EKS (Amazon)eks.5/ Kubernetes 1.14 on AWS Cloud or AWS OutpostX CloudWatch
AKS (Azure)1.15+X (bridge)
RKE (Rancher)RKE v1.0.0/Kubernetes 1.13+X
IKS (IBM)1.15X

Prerequisites: Install Sysdig Agent and Apply the Agent Service

These instructions assume that the Sysdig agent has already been deployed to the Kubernetes cluster. See Agent Installation for details. When the agent(s) are installed, have the Sysdig agent service account, secret, configmap, and daemonset information on hand.

If the sysdig-agent-service.yaml was not explicitly deployed during agent installation, you need to apply it now:

kubectl apply -f -n sysdig-agent  

Or with Helm

--set auditLog.enabled=true 

MiniShift 3.11

Like OpenShift 3.11, Minishift 3.11 supports webhook backends, but the way Minishift launches the Kubernetes API server is different. Therefore, the command line arguments are somewhat different than in the instructions above.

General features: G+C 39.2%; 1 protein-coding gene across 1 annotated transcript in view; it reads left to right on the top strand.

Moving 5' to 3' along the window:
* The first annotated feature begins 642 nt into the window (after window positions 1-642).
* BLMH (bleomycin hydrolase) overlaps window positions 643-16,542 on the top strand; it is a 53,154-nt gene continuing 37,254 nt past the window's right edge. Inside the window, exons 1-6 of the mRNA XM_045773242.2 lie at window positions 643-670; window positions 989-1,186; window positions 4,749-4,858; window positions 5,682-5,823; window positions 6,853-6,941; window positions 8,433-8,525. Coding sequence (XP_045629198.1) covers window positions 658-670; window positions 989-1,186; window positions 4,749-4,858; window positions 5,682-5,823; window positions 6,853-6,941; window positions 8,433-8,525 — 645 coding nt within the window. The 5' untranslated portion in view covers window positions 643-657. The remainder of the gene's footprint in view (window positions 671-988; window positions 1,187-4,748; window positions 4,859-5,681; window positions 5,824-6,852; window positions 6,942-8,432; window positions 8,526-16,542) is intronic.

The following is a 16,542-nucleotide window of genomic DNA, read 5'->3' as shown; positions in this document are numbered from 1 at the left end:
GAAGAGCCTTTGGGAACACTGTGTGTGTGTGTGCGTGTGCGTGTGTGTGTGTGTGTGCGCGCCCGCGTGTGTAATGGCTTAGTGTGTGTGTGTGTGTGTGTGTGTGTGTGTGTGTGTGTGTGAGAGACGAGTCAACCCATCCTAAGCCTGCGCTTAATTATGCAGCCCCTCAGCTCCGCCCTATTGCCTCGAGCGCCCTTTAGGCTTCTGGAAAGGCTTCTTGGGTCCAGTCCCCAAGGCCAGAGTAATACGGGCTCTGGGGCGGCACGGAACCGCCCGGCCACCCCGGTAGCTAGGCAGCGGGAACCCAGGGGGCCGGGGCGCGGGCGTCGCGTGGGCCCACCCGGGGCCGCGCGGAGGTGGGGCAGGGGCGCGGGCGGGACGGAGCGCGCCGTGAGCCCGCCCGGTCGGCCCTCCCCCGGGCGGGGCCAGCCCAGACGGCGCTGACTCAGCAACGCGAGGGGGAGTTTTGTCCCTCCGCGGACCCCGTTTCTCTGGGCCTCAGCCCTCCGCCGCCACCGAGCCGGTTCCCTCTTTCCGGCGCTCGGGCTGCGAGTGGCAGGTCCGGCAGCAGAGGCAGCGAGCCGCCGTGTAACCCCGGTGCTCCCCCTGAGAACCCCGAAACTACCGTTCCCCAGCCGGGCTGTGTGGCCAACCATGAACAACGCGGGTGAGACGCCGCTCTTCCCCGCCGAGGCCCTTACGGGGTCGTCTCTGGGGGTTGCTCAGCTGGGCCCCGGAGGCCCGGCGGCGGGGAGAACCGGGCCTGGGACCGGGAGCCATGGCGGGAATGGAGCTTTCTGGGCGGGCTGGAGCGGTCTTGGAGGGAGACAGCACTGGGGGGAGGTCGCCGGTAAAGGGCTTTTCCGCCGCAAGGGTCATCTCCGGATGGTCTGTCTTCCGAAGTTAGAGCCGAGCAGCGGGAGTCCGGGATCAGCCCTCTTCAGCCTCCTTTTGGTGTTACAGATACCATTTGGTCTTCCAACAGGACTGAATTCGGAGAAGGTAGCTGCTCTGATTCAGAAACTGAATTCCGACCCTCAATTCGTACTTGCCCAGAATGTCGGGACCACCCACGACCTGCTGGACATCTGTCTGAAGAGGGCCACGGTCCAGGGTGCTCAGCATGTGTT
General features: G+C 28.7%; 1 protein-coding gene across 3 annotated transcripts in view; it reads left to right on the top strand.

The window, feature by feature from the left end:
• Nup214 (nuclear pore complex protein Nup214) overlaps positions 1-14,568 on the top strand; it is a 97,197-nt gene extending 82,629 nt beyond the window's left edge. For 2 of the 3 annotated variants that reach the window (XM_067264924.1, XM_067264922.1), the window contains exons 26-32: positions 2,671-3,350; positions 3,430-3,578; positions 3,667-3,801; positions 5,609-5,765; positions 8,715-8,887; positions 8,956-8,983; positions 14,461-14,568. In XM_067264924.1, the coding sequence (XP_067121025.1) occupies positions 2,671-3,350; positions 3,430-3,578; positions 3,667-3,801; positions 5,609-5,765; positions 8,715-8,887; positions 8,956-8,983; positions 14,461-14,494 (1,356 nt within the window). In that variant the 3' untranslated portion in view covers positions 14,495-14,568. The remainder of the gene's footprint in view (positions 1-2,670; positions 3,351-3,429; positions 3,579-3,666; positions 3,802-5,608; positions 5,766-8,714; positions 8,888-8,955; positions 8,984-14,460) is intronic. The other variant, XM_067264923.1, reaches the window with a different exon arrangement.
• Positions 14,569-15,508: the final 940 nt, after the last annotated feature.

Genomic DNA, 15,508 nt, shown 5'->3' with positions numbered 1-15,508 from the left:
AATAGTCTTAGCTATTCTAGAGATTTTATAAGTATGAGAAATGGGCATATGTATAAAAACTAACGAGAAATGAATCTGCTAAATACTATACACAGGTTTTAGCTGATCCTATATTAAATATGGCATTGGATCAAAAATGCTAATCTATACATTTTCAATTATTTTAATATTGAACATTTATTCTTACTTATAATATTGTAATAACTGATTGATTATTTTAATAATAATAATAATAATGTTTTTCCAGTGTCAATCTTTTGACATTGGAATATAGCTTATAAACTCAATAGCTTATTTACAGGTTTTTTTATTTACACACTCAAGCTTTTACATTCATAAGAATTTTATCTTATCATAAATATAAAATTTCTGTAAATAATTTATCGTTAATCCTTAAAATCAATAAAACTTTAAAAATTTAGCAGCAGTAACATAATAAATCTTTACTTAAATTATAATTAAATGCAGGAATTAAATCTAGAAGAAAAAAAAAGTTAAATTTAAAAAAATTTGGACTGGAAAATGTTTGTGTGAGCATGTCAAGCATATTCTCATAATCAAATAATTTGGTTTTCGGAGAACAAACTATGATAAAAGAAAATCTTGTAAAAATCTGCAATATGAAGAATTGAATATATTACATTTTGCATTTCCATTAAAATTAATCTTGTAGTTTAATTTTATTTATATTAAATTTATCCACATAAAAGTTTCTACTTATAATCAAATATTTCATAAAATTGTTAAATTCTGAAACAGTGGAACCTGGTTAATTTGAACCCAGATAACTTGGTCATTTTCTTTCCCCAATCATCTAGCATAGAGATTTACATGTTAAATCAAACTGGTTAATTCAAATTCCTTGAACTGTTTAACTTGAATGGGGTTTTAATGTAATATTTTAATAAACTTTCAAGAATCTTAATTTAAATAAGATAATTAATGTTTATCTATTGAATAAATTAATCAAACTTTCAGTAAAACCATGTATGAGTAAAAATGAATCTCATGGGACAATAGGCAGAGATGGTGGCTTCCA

1. Copy the provided audit-policy.yaml file to the Minishift VM into the directory /var/lib/minishift/base/kube-apiserver/.

    (The file will be picked up by Minishift services running in containers because this directory is mounted into the kube API server container at /etc/origin/master.)

  2. Create a Webhook Configuration File and copy it to the Minishift VM into the directory /var/lib/minishift/base/kube-apiserver/.

  3. Modify the master configuration by adding the following to /var/lib/minishift/base/kube-apiserver/master-config.yaml on the Minishift VM, merging/updating as required. 

    Note:master-config.yaml also exists in other directories such as /var/lib/minishift/base/openshift-apiserver and /var/lib/minishift/base/openshift-controller-manager/.

    You should modify the one in kube-apiserver:

      - "1"
      - "10"